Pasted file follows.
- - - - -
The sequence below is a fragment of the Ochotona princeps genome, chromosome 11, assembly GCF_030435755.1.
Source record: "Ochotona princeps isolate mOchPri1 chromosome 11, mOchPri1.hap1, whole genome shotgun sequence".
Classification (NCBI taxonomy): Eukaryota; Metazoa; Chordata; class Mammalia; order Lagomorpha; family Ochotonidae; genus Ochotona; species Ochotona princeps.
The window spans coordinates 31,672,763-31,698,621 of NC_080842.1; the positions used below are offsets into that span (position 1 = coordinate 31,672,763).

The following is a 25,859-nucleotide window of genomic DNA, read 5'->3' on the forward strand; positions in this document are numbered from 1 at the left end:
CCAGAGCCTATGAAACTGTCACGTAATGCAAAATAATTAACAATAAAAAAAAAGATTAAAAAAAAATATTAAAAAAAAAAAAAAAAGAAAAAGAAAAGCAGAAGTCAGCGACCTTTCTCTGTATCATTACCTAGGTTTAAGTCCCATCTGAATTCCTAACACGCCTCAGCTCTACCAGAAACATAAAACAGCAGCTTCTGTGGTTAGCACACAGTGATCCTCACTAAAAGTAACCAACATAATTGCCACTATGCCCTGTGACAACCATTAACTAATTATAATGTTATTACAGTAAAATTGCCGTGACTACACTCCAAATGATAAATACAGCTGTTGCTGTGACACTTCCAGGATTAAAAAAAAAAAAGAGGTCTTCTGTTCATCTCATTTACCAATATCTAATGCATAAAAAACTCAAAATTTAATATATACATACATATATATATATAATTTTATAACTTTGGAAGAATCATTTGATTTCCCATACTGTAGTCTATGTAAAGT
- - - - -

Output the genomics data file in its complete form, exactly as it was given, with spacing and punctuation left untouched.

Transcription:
The sequence below is a fragment of the Ochotona princeps genome, chromosome 11, assembly GCF_030435755.1.
Source record: "Ochotona princeps isolate mOchPri1 chromosome 11, mOchPri1.hap1, whole genome shotgun sequence".
Classification (NCBI taxonomy): Eukaryota; Metazoa; Chordata; class Mammalia; order Lagomorpha; family Ochotonidae; genus Ochotona; species Ochotona princeps.
The window spans coordinates 31,672,763-31,698,621 of NC_080842.1; the positions used below are offsets into that span (position 1 = coordinate 31,672,763).

The following is a 25,859-nucleotide window of genomic DNA, read 5'->3' on the forward strand; positions in this document are numbered from 1 at the left end:
CCAGAGCCTATGAAACTGTCACGTAATGCAAAATAATTAACAATAAAAAAAAAGATTAAAAAAAAATATTAAAAAAAAAAAAAAAAGAAAAAGAAAAGCAGAAGTCAGCGACCTTTCTCTGTATCATTACCTAGGTTTAAGTCCCATCTGAATTCCTAACACGCCTCAGCTCTACCAGAAACATAAAACAGCAGCTTCTGTGGTTAGCACACAGTGATCCTCACTAAAAGTAACCAACATAATTGCCACTATGCCCTGTGACAACCATTAACTAATTATAATGTTATTACAGTAAAATTGCCGTGACTACACTCCAAATGATAAATACAGCTGTTGCTGTGACACTTCCAGGATTAAAAAAAAAAAAGAGGTCTTCTGTTCATCTCATTTACCAATATCTAATGCATAAAAAACTCAAAATTTAATATATACATACATATATATATATAATTTTATAACTTTGGAAGAATCATTTGATTTCCCATACTGTAGTCTATGTAAAGT